For our example we redo Example 3.5 in the Textbook (Moore)
pnorm
(on-line help)
does directlook-up for normal distributions.
area to the left of z, as in the first line.
area to the right of z, as in the second and third lines, you must use the complement rule (subtract from one).
lower.tail = FALSE
,
which works
better when the result is very, very small (less than 10^{-16}),
for example, compare
1 - pnorm(10) pnorm(10, lower.tail = FALSE)
where the correct answer is given by the latter and the former gives infinite relative error (the correct answer is very small but not exactly zero). Of course, you may not care about the difference, in which case either is o. k.
as in the last line.
Inverse look-up, which the book calls backward
look-up (p. 72)
or finding a value given a proportion
(p. 71)
is like playing Jeopardy
(given the answer find the question). If we write
then the preceding section is about given b find p (and related questions) and this section is about given p find b (and related questions).
The following box answers the following two questions
qnorm
(on-line help)
does inverselook-up for normal distributions.
area to the leftto
area to the right, either use optional argument
lower.tail = FALSE
or convert it to an area to the leftproblem using the fact that the area under any density curve is one, so if we have 0.25 to the right of z we have 0.75 to the left of z.
The best way to do this problem is to convert it to one of the others. Question: what is the symmetric interval that has probability 0.95? If we have 0.95 in the interval, then we have 0.05 outside the interval (because the area under any density curve is one), and each of the tails outside the interval have probability 0.025 (by symmetry).
Hence qnorm(0.025)
looks up − a
and qnorm(0.025, lower.tail = FALSE)
looks up a.
The methodology for looking up in tables involves standardization and unstandardization, because we have only a table of the standard normal distribution. With R, those steps are unnecessary. It is as if R has tables for all normal distributions. Don't bother with the standardization and unstandardization.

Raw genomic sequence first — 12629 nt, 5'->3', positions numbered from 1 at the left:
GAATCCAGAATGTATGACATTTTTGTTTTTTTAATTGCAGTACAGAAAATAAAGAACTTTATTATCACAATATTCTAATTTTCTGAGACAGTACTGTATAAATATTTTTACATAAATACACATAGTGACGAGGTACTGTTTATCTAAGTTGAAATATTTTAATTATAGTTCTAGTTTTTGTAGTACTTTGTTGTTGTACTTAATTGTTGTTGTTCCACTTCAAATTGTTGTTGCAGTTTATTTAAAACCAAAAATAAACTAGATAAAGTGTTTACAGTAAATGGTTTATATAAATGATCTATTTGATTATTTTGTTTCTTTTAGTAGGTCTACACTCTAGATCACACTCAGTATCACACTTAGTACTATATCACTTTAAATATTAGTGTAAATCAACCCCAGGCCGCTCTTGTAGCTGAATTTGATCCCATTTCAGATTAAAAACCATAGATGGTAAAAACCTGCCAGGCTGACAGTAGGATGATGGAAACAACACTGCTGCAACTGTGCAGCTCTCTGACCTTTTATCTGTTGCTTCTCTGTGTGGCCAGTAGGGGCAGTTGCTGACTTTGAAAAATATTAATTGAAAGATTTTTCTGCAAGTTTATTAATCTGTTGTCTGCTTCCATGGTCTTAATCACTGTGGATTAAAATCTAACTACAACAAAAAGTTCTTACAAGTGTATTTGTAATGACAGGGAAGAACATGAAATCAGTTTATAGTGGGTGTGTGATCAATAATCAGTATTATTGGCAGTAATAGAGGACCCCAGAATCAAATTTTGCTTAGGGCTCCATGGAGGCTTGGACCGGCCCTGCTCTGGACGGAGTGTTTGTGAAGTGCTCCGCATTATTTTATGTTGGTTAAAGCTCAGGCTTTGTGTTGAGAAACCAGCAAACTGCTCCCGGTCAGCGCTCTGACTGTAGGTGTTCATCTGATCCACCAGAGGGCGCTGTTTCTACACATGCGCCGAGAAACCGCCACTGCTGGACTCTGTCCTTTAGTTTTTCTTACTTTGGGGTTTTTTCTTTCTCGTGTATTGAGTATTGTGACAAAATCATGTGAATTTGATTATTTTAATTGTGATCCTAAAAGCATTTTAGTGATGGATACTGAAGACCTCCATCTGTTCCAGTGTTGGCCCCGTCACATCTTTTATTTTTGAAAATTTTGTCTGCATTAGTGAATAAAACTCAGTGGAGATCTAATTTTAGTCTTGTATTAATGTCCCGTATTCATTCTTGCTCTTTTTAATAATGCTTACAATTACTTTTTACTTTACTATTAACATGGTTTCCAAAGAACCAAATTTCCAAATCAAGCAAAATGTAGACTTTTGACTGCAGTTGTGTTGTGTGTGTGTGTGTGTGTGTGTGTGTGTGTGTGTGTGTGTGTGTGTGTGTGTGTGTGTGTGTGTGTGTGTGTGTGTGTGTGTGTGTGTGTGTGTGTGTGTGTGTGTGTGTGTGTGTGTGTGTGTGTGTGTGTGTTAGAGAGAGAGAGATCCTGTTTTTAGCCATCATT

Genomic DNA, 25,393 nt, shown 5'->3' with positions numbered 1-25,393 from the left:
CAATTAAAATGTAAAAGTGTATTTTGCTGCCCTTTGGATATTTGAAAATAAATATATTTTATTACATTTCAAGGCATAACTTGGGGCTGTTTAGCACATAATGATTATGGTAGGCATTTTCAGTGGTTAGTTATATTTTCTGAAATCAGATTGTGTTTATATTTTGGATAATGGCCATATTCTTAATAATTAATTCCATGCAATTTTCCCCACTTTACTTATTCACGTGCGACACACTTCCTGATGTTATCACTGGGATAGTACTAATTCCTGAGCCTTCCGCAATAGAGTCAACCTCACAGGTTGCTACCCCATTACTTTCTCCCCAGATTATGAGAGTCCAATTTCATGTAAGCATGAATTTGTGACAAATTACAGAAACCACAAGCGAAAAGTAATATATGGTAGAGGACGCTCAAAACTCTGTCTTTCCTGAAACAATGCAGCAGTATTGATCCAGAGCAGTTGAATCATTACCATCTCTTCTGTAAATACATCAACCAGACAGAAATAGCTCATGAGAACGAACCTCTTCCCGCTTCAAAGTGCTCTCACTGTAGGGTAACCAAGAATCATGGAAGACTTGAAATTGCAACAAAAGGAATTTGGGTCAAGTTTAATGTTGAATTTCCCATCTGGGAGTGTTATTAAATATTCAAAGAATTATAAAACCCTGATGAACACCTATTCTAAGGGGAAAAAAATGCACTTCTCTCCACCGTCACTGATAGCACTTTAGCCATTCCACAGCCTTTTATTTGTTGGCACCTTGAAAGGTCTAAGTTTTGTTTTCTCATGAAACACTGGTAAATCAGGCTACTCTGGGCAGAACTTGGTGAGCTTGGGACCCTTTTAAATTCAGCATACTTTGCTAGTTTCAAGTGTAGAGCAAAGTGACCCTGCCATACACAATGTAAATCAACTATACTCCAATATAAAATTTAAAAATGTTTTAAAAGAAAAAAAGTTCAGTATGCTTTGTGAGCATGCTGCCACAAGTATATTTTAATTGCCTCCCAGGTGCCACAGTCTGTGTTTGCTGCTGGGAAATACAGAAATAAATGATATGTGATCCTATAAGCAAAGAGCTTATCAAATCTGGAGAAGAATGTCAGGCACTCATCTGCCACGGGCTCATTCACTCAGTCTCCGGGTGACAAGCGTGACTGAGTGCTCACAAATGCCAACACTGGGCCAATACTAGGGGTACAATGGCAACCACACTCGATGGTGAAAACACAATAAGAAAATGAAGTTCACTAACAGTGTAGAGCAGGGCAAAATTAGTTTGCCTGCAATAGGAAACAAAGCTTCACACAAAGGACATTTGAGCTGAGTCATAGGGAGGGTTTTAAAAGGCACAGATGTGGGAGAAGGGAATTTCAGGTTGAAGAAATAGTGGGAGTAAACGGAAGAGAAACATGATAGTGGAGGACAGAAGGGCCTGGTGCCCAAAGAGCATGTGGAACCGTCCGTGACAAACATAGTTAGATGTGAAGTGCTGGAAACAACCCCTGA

This is Example 3.6 in the book. The question stripped of everything irrelevant to the calculation is: for a (general) normal distribution with mean 170 and SD 30 what is the probability to the right of 240?
The book is wrong. It says the answer is 0.0099 but R says the answer is 0.0098. Close enough for homework, I suppose.
This is Example 3.7 in the book. The question stripped of everything irrelevant to the calculation is: for a (general) normal distribution with mean 170 and SD 30 what is the probability between 170 and 240 (for the interval 170 < x < 240)?
The book is wrong again. It says the answer is 0.4901 but R says the answer is 0.4902. Close enough for homework, I suppose.
This is Example 3.8 in the book. The question stripped of everything irrelevant to the calculation is: for a (general) normal distribution with mean 504 and SD 111 what is the x such that the probability above x is 0.10? (The book says 10% but we always convert percents to pure number to deal with them as probabilities).
The book is wrong again. It says the answer is 646.1 but R says the answer is 646.25. Close enough for homework, I suppose.
All of these inaccuracies in the book's calculations are partly due to the limitations of the tables (not enough significant figures there) and partly do to too much rounding in intermediate calculations. R just does it right with no fuss.